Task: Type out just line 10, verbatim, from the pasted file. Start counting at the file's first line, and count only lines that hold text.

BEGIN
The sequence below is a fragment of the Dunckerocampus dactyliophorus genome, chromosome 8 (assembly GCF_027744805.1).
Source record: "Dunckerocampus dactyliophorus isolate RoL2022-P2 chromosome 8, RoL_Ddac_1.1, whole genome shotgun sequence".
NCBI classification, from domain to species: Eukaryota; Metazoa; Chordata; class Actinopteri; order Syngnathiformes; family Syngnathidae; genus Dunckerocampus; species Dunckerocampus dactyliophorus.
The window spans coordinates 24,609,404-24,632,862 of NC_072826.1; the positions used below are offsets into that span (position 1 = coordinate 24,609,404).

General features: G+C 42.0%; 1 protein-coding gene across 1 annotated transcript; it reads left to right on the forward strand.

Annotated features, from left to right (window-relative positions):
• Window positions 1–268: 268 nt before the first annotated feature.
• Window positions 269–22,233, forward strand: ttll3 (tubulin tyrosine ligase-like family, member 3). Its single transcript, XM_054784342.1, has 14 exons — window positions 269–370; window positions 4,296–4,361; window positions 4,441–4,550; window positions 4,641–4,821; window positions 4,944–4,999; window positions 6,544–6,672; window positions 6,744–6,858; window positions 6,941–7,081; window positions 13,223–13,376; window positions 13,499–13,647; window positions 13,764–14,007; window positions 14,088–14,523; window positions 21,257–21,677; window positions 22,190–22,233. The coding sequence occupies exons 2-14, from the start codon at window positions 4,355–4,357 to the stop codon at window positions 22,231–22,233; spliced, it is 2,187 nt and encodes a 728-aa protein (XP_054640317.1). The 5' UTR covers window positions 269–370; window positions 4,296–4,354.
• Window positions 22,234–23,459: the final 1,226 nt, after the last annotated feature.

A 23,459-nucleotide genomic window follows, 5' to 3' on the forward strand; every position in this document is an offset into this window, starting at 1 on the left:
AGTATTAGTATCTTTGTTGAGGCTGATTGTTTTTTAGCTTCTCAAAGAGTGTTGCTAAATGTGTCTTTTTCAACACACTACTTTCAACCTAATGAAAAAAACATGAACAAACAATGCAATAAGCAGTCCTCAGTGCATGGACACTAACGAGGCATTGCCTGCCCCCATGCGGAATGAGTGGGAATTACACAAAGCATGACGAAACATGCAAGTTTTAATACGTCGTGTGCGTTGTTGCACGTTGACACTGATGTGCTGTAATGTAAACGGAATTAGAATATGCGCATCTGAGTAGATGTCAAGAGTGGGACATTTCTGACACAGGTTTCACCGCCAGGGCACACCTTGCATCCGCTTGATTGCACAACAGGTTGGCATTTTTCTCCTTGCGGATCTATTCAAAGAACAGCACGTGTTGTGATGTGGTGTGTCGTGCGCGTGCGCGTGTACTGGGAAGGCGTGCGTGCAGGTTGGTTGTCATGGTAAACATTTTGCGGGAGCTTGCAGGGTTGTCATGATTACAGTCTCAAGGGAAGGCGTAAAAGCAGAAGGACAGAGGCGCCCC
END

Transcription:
A 23,459-nucleotide genomic window follows, 5' to 3' on the forward strand; every position in this document is an offset into this window, starting at 1 on the left: